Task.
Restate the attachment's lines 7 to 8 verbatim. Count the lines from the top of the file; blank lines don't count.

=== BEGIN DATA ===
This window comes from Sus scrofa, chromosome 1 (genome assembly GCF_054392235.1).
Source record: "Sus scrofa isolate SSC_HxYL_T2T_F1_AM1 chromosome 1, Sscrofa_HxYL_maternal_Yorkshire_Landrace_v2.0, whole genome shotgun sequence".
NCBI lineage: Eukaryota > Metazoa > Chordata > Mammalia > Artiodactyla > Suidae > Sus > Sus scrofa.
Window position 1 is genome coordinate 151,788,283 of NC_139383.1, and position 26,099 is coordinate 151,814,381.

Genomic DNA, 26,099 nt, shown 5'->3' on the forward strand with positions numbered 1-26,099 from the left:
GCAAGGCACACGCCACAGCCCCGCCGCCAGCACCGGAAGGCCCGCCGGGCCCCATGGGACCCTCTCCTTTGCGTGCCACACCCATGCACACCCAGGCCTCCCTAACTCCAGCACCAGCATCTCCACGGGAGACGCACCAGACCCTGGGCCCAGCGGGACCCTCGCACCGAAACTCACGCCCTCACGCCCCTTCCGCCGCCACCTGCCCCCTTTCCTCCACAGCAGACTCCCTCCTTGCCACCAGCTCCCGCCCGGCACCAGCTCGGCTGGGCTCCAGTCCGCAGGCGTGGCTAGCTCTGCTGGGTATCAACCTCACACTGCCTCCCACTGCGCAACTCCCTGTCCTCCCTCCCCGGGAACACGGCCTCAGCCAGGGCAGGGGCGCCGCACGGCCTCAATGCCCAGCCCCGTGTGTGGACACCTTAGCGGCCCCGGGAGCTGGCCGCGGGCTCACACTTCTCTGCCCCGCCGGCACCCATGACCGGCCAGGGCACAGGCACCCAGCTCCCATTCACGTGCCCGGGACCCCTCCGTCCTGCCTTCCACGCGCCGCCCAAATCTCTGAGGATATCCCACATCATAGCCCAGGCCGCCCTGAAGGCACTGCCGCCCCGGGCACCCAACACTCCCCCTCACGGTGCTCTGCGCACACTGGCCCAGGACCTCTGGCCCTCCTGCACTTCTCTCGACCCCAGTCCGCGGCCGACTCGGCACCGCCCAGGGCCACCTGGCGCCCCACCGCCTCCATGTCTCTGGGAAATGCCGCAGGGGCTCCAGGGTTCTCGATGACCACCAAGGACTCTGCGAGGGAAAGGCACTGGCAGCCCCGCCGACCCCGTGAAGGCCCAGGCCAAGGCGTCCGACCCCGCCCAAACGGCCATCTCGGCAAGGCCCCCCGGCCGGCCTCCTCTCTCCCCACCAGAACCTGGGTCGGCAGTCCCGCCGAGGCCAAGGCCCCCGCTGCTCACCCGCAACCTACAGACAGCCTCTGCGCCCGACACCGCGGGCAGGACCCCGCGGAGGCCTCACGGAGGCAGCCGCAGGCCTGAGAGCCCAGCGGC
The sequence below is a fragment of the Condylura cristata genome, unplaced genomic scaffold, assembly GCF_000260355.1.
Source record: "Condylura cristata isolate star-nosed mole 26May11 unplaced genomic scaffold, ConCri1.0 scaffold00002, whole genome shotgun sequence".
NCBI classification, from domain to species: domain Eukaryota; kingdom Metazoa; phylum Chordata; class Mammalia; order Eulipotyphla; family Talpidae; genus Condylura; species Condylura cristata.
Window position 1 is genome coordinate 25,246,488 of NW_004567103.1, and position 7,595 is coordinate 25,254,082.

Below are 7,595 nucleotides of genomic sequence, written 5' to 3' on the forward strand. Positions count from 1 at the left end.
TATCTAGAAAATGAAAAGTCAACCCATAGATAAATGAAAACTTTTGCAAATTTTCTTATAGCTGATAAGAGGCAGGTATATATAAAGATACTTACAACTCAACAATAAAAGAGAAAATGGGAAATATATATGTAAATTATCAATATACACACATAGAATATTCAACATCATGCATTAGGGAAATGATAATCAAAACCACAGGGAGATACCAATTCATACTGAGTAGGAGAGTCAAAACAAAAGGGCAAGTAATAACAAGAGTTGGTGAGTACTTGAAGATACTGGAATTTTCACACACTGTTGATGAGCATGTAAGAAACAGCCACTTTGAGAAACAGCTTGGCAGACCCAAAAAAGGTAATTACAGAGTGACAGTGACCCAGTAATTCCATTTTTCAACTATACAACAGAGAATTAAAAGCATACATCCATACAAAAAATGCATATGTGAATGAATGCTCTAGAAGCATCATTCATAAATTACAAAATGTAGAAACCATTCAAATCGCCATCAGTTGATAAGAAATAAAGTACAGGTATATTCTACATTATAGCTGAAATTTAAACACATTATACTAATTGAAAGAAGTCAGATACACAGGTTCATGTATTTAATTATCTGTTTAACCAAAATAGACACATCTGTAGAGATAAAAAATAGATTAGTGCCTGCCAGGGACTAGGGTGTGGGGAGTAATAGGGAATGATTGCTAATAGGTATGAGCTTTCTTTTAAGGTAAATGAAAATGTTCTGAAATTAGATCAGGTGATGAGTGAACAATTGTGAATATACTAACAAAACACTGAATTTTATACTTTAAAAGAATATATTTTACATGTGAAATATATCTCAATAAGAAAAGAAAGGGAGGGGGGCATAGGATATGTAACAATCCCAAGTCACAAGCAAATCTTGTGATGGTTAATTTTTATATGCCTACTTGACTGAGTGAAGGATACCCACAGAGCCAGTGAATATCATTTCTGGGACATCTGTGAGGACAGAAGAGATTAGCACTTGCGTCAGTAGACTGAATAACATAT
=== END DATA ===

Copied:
The sequence below is a fragment of the Condylura cristata genome, unplaced genomic scaffold, assembly GCF_000260355.1.
Source record: "Condylura cristata isolate star-nosed mole 26May11 unplaced genomic scaffold, ConCri1.0 scaffold00002, whole genome shotgun sequence".